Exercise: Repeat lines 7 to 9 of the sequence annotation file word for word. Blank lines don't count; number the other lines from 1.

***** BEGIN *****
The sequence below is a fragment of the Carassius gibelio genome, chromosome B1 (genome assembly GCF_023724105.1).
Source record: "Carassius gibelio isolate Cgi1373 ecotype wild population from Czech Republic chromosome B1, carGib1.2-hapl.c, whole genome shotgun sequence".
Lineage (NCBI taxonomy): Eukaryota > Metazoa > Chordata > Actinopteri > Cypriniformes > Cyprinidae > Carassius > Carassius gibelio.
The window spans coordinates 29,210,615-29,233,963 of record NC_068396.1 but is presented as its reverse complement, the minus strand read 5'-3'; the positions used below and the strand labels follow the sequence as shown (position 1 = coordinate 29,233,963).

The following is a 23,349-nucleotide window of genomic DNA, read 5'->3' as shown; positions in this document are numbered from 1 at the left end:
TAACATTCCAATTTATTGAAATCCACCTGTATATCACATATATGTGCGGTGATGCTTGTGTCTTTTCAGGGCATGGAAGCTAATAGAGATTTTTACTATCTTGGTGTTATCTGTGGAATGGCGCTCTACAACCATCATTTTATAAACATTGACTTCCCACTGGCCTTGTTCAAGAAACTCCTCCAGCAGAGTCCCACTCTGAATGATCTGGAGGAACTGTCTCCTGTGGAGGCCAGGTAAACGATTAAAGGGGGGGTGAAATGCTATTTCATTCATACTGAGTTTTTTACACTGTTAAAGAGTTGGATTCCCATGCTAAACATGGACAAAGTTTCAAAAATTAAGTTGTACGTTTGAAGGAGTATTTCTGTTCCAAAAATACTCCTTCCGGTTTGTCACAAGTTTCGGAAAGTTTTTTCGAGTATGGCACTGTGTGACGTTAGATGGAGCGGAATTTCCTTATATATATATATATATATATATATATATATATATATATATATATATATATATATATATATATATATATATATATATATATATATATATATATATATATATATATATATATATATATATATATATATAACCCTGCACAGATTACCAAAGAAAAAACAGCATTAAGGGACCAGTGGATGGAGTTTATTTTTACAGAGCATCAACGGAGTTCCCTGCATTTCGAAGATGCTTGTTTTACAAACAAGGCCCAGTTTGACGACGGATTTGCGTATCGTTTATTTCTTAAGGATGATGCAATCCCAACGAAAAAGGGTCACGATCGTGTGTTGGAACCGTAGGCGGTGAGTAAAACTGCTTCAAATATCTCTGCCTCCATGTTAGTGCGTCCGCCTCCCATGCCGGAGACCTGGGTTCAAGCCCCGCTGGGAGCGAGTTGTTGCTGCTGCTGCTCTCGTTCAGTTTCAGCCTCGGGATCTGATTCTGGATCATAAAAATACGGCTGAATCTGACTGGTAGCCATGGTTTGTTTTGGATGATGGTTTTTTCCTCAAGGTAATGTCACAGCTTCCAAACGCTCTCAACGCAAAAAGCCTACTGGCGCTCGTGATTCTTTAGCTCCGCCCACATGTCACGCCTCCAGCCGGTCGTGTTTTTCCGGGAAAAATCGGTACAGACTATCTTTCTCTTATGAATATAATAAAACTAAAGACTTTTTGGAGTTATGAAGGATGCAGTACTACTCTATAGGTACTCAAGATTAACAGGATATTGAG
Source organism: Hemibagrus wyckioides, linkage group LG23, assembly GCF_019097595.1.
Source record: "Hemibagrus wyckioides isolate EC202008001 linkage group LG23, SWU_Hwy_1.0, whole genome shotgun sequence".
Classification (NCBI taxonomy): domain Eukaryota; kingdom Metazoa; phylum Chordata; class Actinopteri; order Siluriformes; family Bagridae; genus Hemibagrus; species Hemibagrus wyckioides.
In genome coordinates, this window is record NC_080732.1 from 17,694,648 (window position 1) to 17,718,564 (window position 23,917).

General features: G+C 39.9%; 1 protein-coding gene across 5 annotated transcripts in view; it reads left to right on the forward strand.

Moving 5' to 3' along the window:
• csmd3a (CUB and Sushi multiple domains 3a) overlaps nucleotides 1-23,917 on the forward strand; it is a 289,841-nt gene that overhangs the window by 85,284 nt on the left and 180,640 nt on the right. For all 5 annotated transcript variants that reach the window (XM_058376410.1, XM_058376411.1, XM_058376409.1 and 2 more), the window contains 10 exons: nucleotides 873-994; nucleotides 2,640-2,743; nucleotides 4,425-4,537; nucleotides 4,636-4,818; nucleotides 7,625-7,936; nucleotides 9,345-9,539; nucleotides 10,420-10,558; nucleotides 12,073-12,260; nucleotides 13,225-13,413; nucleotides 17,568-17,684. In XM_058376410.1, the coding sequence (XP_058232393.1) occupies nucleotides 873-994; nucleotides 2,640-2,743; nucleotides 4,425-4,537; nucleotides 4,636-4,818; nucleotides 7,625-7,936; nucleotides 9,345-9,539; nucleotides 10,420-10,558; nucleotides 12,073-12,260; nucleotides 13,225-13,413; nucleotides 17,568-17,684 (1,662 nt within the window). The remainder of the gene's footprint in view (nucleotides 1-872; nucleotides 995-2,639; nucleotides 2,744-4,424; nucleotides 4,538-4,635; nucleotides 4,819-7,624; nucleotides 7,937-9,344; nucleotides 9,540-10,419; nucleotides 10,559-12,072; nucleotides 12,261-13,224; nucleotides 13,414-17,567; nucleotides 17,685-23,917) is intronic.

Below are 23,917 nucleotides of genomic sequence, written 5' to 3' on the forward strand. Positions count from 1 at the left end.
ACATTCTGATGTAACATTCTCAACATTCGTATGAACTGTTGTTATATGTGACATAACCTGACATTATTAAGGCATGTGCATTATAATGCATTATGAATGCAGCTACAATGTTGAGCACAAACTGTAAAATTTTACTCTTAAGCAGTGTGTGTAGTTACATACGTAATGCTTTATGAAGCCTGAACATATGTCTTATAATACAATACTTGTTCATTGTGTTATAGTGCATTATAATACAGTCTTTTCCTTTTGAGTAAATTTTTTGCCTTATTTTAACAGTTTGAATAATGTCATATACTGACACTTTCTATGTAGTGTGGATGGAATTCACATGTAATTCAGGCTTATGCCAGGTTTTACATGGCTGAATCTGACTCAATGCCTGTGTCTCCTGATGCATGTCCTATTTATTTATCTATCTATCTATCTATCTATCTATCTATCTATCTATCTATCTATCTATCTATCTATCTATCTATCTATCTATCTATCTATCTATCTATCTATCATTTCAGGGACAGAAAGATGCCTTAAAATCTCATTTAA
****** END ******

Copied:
Source organism: Hemibagrus wyckioides, linkage group LG23, assembly GCF_019097595.1.
Source record: "Hemibagrus wyckioides isolate EC202008001 linkage group LG23, SWU_Hwy_1.0, whole genome shotgun sequence".
Classification (NCBI taxonomy): domain Eukaryota; kingdom Metazoa; phylum Chordata; class Actinopteri; order Siluriformes; family Bagridae; genus Hemibagrus; species Hemibagrus wyckioides.